BOOK REVIEW: News Weekly
NOTHING TO ENVY: Love, Life and Death in North Korea, by Barbara Demick
, May 1, 2010
Lifting the curtain on the Hermit Kingdom
NOTHING TO ENVY:
Love, Life and Death in North Korea
by Barbara Demick
(London: Fourth Estate)
Paperback: 336 pages
Rec. price: AUD$35.00
Reviewed by Bill James
Barbara Demick is a journalist who wrote this book after spending seven years meeting with former inhabitants of North Korea. She reports with caution, aware that escapees from a repressive dictatorship will paint it in the worst possible light in order to justify their defection. Wherever practicable, she has checked their statements against both other defectors' stories, and publicly reported events.
The characters whose lives are described here all come from Chongjin, an industrial city in the north of the country, far from the stage-managed capital. She tells their stories with enormous compassion and respect, not only for them, but for all the victims of the Pyongyang regime, which is to say, the ordinary people of North Korea.
It is not uncommon for commentators on North Korea to treat the monarchical, indeed divine, pretensions of the Kim Il-sung / Kim Jong-il dynasty as a huge joke, and the North Korean citizenry as pathetic dupes for going along with it. Demick is all too aware that totalitarianism is not funny, and that people cannot be blamed for supporting it when they have known nothing else all their lives, and when they are threatened with condign penalties for the slightest indication of dissidence (such as being observed not weeping loud or long enough at the Great Leader's 1994 funeral).
Nothing to Envy is the latest in an ongoing trickle of books which reveal something of life - and death! - in the hermetically sealed Hermit Kingdom. They include Kang Chol-Hwan's The Aquariums of Pyongyang: Ten Years in the North Korean Gulag and Bradley Martin's Under the Loving Care of the Fatherly Leader: North Korea and the Kim Dynasty, both reviewed in News Weekly.
The title of Nothing to Envy comes from a popular children's song which begins: "Our father [Kim Il-sung], we have nothing to envy in the world." Nothing that is, except writing paper, pens and pencils, soap, combs, nail-clippers, razor-blades, batteries, umbrellas, underwear and socks, which are smuggled in from China. (One captured defector reports that the border police wrote down his particulars on a piece of wood because their station lacked a note pad).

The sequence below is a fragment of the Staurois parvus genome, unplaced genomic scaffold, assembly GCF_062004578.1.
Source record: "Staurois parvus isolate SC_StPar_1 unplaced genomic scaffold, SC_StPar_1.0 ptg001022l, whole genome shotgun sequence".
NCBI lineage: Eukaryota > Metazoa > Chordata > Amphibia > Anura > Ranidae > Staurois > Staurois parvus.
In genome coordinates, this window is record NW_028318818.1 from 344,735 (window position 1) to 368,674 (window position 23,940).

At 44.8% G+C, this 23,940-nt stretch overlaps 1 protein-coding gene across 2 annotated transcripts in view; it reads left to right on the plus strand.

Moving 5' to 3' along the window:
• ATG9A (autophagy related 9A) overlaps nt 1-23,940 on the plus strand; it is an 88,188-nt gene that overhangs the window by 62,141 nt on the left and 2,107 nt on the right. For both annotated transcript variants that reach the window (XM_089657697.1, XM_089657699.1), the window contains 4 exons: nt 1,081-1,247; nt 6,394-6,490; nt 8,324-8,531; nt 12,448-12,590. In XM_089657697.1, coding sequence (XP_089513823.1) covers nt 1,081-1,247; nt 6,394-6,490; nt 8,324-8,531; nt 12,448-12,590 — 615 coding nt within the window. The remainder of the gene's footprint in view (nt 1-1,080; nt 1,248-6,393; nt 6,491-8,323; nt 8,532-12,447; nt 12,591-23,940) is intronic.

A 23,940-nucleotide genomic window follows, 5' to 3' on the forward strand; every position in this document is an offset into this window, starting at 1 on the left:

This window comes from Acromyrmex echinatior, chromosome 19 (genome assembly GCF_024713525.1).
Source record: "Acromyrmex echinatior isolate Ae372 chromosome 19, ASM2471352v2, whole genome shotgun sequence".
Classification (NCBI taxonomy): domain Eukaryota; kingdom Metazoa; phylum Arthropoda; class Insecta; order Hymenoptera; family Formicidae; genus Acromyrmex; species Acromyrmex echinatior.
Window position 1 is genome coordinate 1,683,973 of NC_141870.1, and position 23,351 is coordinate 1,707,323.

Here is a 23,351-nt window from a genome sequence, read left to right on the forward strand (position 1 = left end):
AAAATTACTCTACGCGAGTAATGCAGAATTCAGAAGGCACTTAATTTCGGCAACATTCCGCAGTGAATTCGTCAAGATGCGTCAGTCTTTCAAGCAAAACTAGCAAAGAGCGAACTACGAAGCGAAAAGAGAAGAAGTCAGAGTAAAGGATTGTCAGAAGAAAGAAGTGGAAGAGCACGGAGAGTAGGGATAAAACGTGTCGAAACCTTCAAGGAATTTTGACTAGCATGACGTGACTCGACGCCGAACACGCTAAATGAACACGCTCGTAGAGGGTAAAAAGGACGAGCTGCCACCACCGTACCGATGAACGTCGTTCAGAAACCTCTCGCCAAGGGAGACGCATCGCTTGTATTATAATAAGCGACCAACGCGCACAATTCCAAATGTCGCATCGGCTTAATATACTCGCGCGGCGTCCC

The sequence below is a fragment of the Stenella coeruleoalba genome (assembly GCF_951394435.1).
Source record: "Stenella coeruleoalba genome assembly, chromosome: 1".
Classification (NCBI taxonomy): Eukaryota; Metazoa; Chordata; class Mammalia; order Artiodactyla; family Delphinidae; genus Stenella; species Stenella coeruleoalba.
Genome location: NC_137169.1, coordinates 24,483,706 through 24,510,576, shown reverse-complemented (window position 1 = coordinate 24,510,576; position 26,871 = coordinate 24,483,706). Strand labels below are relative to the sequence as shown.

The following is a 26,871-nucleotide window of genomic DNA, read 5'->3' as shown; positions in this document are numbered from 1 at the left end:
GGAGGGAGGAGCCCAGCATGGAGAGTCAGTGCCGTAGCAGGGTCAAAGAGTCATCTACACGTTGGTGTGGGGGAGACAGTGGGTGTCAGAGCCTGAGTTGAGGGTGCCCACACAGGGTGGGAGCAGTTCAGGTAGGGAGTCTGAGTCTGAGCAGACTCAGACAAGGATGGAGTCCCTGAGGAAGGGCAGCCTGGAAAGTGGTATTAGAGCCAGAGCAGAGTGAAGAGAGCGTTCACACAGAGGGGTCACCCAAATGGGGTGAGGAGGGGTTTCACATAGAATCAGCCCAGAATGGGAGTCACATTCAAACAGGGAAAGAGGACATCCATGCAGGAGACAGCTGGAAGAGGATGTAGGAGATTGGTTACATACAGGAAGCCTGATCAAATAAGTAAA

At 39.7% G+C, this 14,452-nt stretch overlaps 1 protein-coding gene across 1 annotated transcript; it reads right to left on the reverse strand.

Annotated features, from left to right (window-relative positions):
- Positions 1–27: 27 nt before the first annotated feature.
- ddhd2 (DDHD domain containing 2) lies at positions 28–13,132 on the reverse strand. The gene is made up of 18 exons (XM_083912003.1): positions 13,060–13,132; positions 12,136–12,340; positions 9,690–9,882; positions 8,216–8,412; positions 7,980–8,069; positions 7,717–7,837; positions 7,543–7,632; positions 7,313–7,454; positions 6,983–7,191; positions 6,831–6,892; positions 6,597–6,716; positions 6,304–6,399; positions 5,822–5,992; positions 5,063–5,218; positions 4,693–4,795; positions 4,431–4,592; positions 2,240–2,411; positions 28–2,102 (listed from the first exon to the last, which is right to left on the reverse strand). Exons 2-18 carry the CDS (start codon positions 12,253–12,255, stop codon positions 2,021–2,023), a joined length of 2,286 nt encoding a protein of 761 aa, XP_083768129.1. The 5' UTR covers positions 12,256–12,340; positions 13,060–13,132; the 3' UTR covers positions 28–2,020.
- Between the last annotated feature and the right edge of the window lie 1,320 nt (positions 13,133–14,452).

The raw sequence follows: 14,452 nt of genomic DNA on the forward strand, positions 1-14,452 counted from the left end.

Also computers, telephones, cars, cameras, working postal and public transport systems, and a medical service which lacks just about everything, including anaesthetics.
And electricity - to dispel the ubiquitous cold and dark (seen from space, North Korea is a black hole), and to supply the power for the industry and agriculture which provide jobs, which provide incomes, which provide food.
The relentless search by ordinary citizens for food from any conceivable source - tree bark, weeds, frogs and insects - is a dominating theme in this story. One defector stumbled into a farmyard after reaching China to be confronted with the spectacle of a dog's food bowl which contained the unimaginable luxuries of white rice and meat.
From the late 1940s until the late 1980s, the absence in North Korea of all human rights was justified by its apologists on the grounds that it at least fed, housed and educated its population. The natural disasters of the mid-1990s, coming on the heels of the collapse of its economy when the former Soviet Union stopped supplying it with fuel oil, produced the starvation of hundreds of thousands, possibly millions, of victims, and the lifelong stunting of countless children's bodies and minds.
Children were also abused by being exploited as informers against their parents (a device favoured by some Greens in the West), or by being victimised for "tainted blood " (i.e., less than total veneration of the Kim dynasty) supposedly inherited from their ancestors.
During the worst years, dead bodies littered the streets, in a famine that was completely avoidable. The government either refused offers of aid from the outside world, or directed the donated food to its expensive, unnecessary and disproportionately huge army.
Finally, here are three uncomfortable issues raised by Demick's impeccable but relentless research.
First, South Koreans are very ambivalent about North Koreans. They sympathise with their plight, but few except the very old feel much sense of intimate affinity with them, and they fear that the collapse of the North would swamp them with 23 million mouths to feed.
Second, North Korean totalitarianism forces survivors of, and particularly defectors from, the system, into dehumanising and crippling compromise: "many hate themselves for what they had to do in order to survive". Demick cites Primo Levi, who wrote that he and his fellow-survivors of Auschwitz "never wanted to see one another again after the war because they had all done something of which they were ashamed".
One North Korean defector observed that the "simple and kind-hearted people who did what they were told - they were the first to die". Such people included another defector's teachers, described as: "starving intellectuals who could quote Tolstoy by heart but were utterly clueless about how to feed themselves". Worst of all, defectors "had to live with the knowledge that their freedom came at the expense of loved ones who would likely spend the rest of their lives in a labour camp".
Third, it is extraordinary, but true, that old, obscurantist, left-wing Cold Warriors are still prepared to function as apologists for North Korea despite the information now freely available in publications such as Demick's.
Australian Gavan McCormack's Target North Korea has also been reviewed in News Weekly.